Now that we are into the 2018 tax year, we thought it timely to update you on the new tax payment rules that apply. The draft version of these rules were first mentioned in our August/September 2016 Newsletter.
The key elements of the new rules that took effect on 1 April 2017 include:
- No UOMI on the first two instalments of Provisional Tax, provided these are based on the standard uplift and the tax is paid on time. UOMI will apply from the third instalment. In order to take advantage of this concession, all associated parties must also use the standard uplift method or the GST Ratio Method.
- Increasing the current $50,000 RIT limit for UOMI to $60,000 and extending it to non-individuals. In order to get this concession, the taxpayer must:
− By the due dates, make the three Provisional Tax instalments required by the Standard Method.
− Not engage in a Provisional Tax avoidance arrangement.
− Not change to the Estimation Method for P3 after using the Standard Method for instalments P1 and P2.
- The ongoing 1% monthly late payment penalty has been removed for taxes falling due on or after the beginning of the 2018 income year, typically from 1 April 2017 for Income Tax and Working for Families Tax Credits, and periods ending after 24 March 2017 for GST.
- Inland Revenue will be permitted to disclose information to approved credit rating agencies about taxpayers who have significant tax debts. Currently this is only likely to affect non-individuals (Companies and Trusts), but the IRD is working with the Privacy Commissioner to effect changes that will enable this power to apply to all taxpayers.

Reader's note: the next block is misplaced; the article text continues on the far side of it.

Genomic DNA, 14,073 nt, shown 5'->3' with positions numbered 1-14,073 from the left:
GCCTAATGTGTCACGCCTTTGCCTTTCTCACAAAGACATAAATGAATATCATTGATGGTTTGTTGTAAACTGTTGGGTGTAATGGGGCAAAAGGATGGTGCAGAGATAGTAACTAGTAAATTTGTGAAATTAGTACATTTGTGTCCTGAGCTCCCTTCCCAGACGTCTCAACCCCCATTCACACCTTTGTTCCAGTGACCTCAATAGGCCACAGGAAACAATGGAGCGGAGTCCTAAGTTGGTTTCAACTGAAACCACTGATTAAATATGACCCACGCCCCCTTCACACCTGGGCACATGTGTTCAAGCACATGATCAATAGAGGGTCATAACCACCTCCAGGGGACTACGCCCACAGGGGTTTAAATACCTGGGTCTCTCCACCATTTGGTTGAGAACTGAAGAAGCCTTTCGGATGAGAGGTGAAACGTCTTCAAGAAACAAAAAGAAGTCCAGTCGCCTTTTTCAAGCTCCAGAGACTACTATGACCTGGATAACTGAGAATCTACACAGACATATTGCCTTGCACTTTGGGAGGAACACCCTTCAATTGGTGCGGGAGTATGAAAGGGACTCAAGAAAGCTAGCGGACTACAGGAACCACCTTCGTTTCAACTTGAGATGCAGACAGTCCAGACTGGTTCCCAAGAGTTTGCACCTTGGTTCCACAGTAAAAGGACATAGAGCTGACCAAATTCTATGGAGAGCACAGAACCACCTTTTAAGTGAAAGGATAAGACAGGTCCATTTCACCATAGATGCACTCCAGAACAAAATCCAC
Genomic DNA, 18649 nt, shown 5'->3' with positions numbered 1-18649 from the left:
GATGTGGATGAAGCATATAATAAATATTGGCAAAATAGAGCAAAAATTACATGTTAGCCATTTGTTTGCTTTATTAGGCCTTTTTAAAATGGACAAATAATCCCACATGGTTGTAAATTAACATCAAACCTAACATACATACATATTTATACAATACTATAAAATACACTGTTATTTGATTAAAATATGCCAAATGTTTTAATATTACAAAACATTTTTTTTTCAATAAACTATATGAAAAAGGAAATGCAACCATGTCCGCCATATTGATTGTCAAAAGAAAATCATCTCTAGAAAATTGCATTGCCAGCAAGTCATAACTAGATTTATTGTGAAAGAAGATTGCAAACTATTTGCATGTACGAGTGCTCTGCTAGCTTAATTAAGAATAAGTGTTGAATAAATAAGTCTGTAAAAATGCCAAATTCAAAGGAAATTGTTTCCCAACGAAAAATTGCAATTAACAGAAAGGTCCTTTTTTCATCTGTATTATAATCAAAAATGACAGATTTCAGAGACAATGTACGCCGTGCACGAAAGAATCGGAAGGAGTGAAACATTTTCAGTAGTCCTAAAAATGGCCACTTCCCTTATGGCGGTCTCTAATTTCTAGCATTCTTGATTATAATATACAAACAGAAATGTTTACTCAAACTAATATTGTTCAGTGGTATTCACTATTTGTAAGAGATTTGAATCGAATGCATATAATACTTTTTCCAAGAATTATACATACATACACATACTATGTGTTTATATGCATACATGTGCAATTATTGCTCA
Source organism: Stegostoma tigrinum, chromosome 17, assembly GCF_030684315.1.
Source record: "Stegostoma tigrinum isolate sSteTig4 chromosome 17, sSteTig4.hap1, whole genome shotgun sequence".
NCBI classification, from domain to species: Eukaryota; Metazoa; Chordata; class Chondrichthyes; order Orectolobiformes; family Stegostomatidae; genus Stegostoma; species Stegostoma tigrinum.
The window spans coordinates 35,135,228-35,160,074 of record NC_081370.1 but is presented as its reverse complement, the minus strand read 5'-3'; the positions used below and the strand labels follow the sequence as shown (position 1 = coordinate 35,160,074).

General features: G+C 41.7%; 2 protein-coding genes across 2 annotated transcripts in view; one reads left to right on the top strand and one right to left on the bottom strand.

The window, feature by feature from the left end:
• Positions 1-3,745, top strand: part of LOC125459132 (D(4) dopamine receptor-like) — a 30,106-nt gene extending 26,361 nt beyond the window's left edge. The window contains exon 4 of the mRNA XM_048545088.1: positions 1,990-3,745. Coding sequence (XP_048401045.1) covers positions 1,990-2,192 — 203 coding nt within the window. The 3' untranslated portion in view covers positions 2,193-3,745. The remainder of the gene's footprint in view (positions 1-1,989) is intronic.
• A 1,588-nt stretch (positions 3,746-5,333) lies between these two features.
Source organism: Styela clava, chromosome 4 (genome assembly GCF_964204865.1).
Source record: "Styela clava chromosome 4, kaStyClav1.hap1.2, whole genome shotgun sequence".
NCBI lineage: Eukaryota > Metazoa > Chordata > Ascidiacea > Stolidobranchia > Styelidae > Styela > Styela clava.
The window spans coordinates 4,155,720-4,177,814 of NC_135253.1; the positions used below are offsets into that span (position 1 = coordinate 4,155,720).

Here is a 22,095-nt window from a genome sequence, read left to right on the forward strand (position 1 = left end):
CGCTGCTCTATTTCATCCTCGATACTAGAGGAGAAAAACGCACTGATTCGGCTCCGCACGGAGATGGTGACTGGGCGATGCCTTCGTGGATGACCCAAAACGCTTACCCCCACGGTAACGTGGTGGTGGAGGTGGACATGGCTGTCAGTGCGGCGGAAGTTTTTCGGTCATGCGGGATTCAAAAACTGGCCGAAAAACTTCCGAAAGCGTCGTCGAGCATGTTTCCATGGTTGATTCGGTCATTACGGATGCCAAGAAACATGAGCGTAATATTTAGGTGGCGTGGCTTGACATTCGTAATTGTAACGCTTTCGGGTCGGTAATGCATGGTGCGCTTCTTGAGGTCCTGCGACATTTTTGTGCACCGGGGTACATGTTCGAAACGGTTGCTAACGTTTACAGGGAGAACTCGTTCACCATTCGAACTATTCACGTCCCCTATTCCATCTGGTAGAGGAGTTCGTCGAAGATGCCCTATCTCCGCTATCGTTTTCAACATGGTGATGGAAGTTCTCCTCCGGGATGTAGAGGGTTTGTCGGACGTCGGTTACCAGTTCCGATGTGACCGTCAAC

- Inland Revenue will be permitted under special criteria to share information they become aware of with the Companies Office in relation to some serious offences against the Companies Act 1993 (offences punishable by a term of 5 years’ imprisonment or a fine of up to $200,000). These offences include:
− A serious breach of a director’s duty to act in the best interests of the company.
− False statements.
− Breaches of orders and prohibitions.
− Breach of restrictions on involvement with phoenix companies.
- From 1 July 2017 the new Automatic Exchange of Information or AEOI rules come into effect which are designed to address offshore tax evasion, i.e. evading tax by hiding wealth in offshore accounts. These rules impose obligations on financial institutions (banks) to:
− Conduct specific due diligence procedures over their financial accounts (e.g. bank accounts) held or controlled by non-residents; and
− Report specified identity (including tax residence) and financial information on those accounts to IRD. IRD will then share that information with other tax authorities in other jurisdictions under tax treaty exchange of information provisions. Likewise other tax authorities will provide appropriate information to IRD about offshore accounts operated by New Zealanders.
Future Tax Changes
The introduction of the two new Provisional Tax payment methods – the Accounting Income Method (AIM) and paying Provisional Tax on behalf of related parties (Provisional Tax Attribution or PTA) – will come into effect from the 2018/19 tax year. We will discuss these items in a future newsletter.
Please contact us if you have any questions regarding any of these tax areas.